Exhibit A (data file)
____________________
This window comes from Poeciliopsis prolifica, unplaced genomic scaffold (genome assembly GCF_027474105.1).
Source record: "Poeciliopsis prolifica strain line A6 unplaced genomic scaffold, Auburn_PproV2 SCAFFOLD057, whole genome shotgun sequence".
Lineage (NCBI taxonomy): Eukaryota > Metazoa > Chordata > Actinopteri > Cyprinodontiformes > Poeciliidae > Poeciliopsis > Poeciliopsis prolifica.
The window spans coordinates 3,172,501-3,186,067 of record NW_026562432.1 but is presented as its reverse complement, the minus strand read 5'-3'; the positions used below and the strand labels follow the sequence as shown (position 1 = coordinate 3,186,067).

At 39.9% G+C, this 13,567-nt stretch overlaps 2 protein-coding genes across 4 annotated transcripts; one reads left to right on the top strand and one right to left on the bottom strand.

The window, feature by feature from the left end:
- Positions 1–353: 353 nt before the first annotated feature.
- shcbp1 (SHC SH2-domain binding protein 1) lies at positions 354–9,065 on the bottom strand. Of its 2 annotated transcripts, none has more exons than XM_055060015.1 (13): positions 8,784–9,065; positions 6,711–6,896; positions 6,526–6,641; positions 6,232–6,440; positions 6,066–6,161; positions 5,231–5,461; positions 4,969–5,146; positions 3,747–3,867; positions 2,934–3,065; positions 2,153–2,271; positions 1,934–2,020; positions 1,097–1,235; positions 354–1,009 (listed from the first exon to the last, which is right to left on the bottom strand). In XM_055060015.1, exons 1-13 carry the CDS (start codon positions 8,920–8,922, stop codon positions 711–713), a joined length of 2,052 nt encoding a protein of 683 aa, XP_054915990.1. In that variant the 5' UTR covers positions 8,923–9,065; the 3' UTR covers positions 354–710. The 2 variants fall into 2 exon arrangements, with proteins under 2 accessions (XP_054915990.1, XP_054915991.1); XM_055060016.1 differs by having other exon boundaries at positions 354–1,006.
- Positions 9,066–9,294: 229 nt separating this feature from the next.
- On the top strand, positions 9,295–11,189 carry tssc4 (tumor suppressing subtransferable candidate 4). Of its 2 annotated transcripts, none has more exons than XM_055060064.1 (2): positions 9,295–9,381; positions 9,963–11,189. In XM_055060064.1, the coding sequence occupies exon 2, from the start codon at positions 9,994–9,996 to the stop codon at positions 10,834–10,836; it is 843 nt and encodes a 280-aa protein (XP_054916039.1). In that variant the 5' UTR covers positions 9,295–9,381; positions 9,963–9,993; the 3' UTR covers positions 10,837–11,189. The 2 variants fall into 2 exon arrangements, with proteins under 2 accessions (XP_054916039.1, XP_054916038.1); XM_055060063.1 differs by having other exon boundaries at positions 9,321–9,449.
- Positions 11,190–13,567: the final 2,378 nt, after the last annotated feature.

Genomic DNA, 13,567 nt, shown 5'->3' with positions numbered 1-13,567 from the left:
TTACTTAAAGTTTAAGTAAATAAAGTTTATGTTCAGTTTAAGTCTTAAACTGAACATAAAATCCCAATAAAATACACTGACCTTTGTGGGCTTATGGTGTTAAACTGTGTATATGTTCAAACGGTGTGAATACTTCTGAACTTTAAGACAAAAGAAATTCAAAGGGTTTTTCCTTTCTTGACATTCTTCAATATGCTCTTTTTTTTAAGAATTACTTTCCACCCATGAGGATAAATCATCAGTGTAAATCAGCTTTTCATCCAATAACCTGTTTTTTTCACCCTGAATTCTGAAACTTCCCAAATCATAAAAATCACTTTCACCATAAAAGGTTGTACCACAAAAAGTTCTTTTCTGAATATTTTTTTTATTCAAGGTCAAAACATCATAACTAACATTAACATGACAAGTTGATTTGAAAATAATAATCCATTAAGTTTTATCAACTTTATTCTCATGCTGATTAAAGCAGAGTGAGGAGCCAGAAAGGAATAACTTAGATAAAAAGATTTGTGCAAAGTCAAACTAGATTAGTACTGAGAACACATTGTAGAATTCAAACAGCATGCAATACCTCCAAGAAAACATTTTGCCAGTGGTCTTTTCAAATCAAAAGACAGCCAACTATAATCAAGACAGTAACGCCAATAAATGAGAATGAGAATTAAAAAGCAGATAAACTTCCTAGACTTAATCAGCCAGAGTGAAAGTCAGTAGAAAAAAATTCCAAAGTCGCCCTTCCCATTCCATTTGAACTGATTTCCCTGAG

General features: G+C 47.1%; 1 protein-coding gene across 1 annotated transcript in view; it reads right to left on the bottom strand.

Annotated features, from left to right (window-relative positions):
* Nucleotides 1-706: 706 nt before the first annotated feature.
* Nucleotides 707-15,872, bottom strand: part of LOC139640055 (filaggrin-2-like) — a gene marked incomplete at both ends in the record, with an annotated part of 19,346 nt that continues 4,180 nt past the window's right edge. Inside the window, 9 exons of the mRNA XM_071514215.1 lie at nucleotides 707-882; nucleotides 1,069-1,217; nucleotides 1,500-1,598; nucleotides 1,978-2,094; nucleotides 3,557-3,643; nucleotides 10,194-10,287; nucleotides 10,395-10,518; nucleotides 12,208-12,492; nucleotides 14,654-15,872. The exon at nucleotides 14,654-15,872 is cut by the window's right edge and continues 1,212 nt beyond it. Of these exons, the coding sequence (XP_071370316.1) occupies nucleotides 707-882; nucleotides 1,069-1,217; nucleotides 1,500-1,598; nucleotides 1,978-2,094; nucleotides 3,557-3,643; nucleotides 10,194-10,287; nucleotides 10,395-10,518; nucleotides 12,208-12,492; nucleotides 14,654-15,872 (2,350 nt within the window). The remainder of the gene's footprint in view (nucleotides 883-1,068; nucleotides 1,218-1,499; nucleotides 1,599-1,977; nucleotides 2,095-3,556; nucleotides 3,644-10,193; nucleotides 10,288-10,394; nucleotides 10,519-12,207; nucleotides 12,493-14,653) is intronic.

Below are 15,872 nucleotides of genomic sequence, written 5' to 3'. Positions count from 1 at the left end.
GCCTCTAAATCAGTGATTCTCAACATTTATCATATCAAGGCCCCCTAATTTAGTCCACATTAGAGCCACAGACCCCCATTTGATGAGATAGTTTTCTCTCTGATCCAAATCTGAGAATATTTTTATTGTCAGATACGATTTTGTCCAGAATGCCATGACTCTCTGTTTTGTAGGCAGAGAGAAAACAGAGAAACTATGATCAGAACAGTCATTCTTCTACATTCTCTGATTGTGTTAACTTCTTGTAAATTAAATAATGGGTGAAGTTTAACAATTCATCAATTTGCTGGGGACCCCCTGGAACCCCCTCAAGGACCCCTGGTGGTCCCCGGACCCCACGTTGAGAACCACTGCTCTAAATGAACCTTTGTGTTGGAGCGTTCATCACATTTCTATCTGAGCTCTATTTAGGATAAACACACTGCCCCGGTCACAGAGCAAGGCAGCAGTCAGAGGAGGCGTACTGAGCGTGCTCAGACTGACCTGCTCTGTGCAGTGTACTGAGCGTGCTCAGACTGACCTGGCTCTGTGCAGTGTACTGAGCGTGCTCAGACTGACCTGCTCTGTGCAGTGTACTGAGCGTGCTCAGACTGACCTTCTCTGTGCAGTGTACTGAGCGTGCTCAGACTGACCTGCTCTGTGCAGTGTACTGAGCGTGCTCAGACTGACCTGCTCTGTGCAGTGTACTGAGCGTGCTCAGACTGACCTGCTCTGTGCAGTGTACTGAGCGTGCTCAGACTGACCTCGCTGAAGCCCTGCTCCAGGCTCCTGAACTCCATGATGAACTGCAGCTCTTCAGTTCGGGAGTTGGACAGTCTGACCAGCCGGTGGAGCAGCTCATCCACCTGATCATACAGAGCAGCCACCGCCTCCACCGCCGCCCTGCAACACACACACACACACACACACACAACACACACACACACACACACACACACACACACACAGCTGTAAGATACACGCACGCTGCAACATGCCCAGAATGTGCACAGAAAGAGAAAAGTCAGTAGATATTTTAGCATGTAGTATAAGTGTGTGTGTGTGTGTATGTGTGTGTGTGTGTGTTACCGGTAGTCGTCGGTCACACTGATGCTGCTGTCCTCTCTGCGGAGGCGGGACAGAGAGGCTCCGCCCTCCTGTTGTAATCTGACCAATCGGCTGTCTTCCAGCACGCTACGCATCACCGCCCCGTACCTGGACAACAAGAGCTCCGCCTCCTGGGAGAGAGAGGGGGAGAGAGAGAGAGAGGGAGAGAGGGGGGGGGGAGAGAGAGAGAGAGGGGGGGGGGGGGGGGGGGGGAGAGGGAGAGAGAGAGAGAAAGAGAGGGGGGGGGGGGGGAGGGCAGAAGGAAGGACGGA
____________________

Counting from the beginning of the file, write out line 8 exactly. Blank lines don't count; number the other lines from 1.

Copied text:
- shcbp1 (SHC SH2-domain binding protein 1) lies at positions 354–9,065 on the bottom strand. Of its 2 annotated transcripts, none has more exons than XM_055060015.1 (13): positions 8,784–9,065; positions 6,711–6,896; positions 6,526–6,641; positions 6,232–6,440; positions 6,066–6,161; positions 5,231–5,461; positions 4,969–5,146; positions 3,747–3,867; positions 2,934–3,065; positions 2,153–2,271; positions 1,934–2,020; positions 1,097–1,235; positions 354–1,009 (listed from the first exon to the last, which is right to left on the bottom strand). In XM_055060015.1, exons 1-13 carry the CDS (start codon positions 8,920–8,922, stop codon positions 711–713), a joined length of 2,052 nt encoding a protein of 683 aa, XP_054915990.1. In that variant the 5' UTR covers positions 8,923–9,065; the 3' UTR covers positions 354–710. The 2 variants fall into 2 exon arrangements, with proteins under 2 accessions (XP_054915990.1, XP_054915991.1); XM_055060016.1 differs by having other exon boundaries at positions 354–1,006.